It’s a Postrealist World

Postrealism challenges both realism and relativism

The obvious and the self-evident are also the hallmarks of prejudice and danger. And what could be more obvious than that our maps, theories and histories of the world help us understand the world because they reflect reality. Science works because it is uncovering how the world really is.

Self-evident common sense it may be – and one that Michaela Massimi and Simon Blackburn endorsed in their debate with me in After Relativism – but it is a mistake, and a dangerous mistake to boot. The name of this philosophical mistake is realism.

What is dangerous about realism is that it encourages those who believe they have uncovered the truth to dismiss other accounts and sometimes to describe these alternative perspectives with derision or worse. From suicide bombers and terrorists to dictatorial governments and fanatical cults, the most ardent and violent supporters are typically realists. In the name of truth and in the name of having un

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Clayton Foschiani 27 April 2015

"What is dangerous about realism is that it encourages those who believe they have uncovered the truth to dismiss other accounts and sometimes to describe these alternative perspectives with derision or worse". Laughable!
It is unacceptable that, a decade through the 21st century a philosopher is jabbering about metaphysics without seriously considering Peirce's realism. It is just nonsense. derrida + analytic philosophy = square*vagueness

David Morey 2 13 March 2014

Of course critical or speculative realists equally dismiss the excesses of scientism. Galen Strawson also makes some good points about how a real naturalism should place conscious experience at the centre of its naturalism, rather than imagining reducing it to concepts only suited to describing the material objects of experience.

David Morey 2 13 March 2014

Nonetheless Hilary Lawson's Closure is a very great book that you all should, like me, read. Robert Pirsig's book Lila is closely related to this too.

David Morey 2 13 March 2014

Whilst our scientific languages and models and experimental methods are human creations, we nonetheless invite nature to respond to the questions we ask, responding by pushing our instruments up or down in measurable ways, this is the source of evidential realism in science, allowing scientists to agree or dispute real evidence, with real regularities being modelled, however inevitably open to potential revision, but the fact of regularity itself is an unavoidable basis of science.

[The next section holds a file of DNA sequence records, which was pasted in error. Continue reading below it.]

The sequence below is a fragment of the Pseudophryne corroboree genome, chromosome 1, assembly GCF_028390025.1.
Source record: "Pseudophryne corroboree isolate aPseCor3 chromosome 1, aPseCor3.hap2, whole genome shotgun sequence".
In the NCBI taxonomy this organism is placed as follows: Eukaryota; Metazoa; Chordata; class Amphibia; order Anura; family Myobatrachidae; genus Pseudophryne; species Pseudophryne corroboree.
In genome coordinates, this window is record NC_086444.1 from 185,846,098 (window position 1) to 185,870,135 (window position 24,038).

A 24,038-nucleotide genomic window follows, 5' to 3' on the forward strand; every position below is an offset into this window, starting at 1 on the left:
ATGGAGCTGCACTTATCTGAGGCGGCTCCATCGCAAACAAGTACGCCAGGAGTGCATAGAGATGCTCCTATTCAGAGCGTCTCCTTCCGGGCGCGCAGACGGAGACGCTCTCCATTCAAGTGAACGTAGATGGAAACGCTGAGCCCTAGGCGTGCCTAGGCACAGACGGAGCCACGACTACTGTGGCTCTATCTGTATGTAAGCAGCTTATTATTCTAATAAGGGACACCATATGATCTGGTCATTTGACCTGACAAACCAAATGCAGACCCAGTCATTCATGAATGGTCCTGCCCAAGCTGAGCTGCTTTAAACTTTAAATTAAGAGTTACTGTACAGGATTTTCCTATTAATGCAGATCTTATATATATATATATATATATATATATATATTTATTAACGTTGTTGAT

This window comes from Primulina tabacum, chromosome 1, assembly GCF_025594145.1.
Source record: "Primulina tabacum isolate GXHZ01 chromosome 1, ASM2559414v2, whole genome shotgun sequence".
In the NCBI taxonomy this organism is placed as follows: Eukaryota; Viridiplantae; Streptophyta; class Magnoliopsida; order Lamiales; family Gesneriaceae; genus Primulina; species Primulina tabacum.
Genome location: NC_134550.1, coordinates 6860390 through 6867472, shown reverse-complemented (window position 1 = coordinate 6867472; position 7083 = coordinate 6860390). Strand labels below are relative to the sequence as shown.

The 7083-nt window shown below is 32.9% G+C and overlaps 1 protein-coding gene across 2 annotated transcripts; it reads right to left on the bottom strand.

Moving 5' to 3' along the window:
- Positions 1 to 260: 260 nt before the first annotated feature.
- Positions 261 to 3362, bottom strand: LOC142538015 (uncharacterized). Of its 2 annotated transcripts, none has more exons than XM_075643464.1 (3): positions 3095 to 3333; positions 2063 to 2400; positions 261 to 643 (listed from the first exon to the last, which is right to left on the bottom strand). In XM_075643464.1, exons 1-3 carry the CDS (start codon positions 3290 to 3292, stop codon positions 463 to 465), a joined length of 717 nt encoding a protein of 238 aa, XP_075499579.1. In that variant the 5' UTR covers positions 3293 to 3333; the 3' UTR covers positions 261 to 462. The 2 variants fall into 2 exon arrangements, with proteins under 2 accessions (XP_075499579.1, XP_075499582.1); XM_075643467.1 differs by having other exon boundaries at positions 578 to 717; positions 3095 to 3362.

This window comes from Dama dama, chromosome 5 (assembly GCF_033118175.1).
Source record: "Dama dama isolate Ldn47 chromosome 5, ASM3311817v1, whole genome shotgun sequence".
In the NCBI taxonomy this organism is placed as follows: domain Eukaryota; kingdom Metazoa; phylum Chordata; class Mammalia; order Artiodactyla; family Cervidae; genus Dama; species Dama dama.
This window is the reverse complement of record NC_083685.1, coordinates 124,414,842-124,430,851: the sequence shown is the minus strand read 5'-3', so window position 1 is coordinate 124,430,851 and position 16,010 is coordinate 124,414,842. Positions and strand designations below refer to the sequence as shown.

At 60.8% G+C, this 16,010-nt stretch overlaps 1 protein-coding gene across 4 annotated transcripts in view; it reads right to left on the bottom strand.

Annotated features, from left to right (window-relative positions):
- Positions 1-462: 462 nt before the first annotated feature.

David Morey 2 13 March 2014

Philosopher of science Roy Bhaskar is a notable realist worth reading.

David Morey 2 13 March 2014

In After Finitude, Meillassaux argues that the need to recognise times that existed before human beings and inevitably after human beings too, (same applies to distant places too) to make sense of the universe we live in, requires us to be realists. I think this is a good point, whilst still keeping Lawson's crucial analysis of openness and closure in our human attempts to understand our human world and experiences. It is, we might speculate, a fundamentally real ontological openness that undermines all are attempts to impose closure on reality, making openness the only possible certainty.

David Morey 2 13 March 2014

For more (not me) on Speculative Realism see this journal:

http://www.speculations-journal.org/current-issue/

David Morey 2 13 March 2014

For me on Speculative Realism see this journal:

http://www.speculations-journal.org/current-issue/

David Morey 2 13 March 2014

Whilst closure may be a largely human activity, openness,regularity and pattern seem perfectly good ways to approach a speculative realism as various philosophers now are. I'd be interested to know what Hilary thinks of the new Speculative Realists and Meillissaux's After Finitude.